Michael Rosenthal

Mares dazzles in his near-shutout victory over Morel

 

Eric Morel didn’t seem to be the least bit embarrassed immediately after his near-shutout loss to Abner Mares on Saturday night in El Paso, Texas. He, better than anyone, knew what we all witnessed.

Abner Mares is just a great fighter. A lot of fighters, a lot of people, are going to have big problems with him,” Morel said.

That’s certainly how it looked.

Mares, 26, turned in the performance of his career, dominating an aging but still-capable former titleholder from the opening bell through a scintillating 12th and final round to win the vacant WBC junior featherweight title.

The Southern Californian was the aggressor throughout, pounding Morel’s head and body with equal accuracy and viciousness. Mares exhibited unusual ferocity and seemed to relish the warfare like never before, smiling at times during a taxing fight as if to say, “Man, I love this.”

Mares also outboxed the boxer, setting up many of his power shots with a consistent jab and slipping most of Morel’s best punches.

In the end, it couldn’t have been more clear that Mares outworked his 36-year-old opponent almost every round, which why the judges scored it 120-107, 119-109 and 119-109 in his favor. THE RING had it 119-109 for the new titleholder.

The only thing Mares didn’t do was score a knockout, a fact we should attribute at least in part to Morel’s surprisingly strong chin and resilience. Other than that, it was dazzling night for one of the sport’s most compelling – and best – little fighters.

Mares (24-0-1, 13 knockouts) was fighting at junior featherweight for the first time in two years, weighing in at 119½, and couldn’t have felt more comfortable.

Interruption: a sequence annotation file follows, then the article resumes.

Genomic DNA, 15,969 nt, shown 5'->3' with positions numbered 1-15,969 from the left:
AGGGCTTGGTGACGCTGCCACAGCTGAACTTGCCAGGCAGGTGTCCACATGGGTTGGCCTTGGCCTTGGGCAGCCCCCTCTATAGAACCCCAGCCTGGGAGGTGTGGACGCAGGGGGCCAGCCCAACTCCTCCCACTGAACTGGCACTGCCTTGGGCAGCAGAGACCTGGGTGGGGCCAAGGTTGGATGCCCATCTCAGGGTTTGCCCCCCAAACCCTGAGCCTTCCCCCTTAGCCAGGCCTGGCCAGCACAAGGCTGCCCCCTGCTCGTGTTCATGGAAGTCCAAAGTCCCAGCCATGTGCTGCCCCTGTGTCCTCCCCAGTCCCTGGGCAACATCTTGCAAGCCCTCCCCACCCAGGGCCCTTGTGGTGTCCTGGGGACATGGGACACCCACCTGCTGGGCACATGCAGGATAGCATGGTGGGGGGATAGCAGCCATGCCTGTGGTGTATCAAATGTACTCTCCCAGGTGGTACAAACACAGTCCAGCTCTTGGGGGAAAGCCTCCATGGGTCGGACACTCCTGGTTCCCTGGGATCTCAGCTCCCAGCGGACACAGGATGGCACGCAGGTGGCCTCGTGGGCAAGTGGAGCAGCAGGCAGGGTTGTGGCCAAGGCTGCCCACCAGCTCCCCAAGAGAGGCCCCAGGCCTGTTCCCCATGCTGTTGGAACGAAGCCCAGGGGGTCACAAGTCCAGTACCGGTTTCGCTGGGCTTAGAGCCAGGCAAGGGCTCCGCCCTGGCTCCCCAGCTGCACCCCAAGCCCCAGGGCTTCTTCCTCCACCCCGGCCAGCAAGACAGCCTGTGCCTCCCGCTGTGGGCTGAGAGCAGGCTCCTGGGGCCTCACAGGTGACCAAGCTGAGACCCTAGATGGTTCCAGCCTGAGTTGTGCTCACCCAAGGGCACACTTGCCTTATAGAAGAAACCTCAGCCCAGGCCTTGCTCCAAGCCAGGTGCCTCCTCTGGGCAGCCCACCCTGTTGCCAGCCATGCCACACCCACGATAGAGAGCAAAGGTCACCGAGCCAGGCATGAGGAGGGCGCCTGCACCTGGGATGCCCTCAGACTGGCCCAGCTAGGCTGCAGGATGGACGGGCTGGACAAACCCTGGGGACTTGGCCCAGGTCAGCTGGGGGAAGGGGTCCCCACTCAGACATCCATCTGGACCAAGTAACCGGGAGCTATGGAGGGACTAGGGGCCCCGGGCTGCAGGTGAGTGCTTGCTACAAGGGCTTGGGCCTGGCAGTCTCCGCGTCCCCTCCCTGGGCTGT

“I felt stronger,” he said afterward. “I felt more complete. Everything is there.”

Morel (46-3, 23 KOs) had put together a remarkable comeback after a three-year hiatus from the sport to serving a prison term for sexual assault, going 11-0 since his return going into Saturday’s fight.

And while he ended up on the wrong side of a one-sided decision, he appears to remain a very good fighter. He landed hard punches at various points of the fight and never gave up.

Those who watched it will never forget the 12th round, in which the old man gave everything he had in a desperate attempt to pull out a miracle victory and regain a major title eight years after he last held one.

Morel simply was outclassed by a better fighter.

The native of Puerto Rico, who competed for the U.S. in the 1996 Olympics, was asked afterward whether the fight might’ve been different if he were 10 years younger and he gave an honest – and classy – answer.

“The time really doesn’t matter,” he said. “He probably would’ve done the same thing. He’s a great fighter; no doubt about it. He’s one of the best fighters I’ve ever faced.”

What’s next for Mares?

Two possibilities are particularly intriguing. One is WBA bantamweight titleholder Anselmo Moreno, a boxing wizard whose ninth-round knockout of David De La Mora on the Mares-Morel undercard was at least as impressive as Mares’ victory.

Both Mares and Moreno are promoted by Golden Boy Promotions, which would make it an easy fight to put together.

Another possibility is Nonito Donaire, the exciting Filipino-American who is promoted by Golden Boy rival Top Rank. That matchup would be a lucrative attraction because of the popularity of both fighters.

Mares doesn’t seem to care who he fights. He wants them all regardless of any risk.

“Let’s go one by one, baby,” he said with a big grin. “Any of them. I know I would give them a great fight. I always said I’m not afraid to lose. Let’s give the fans a great fight.

“Win or lose, let’s do it for the fans.”

You gotta love Mares.

 

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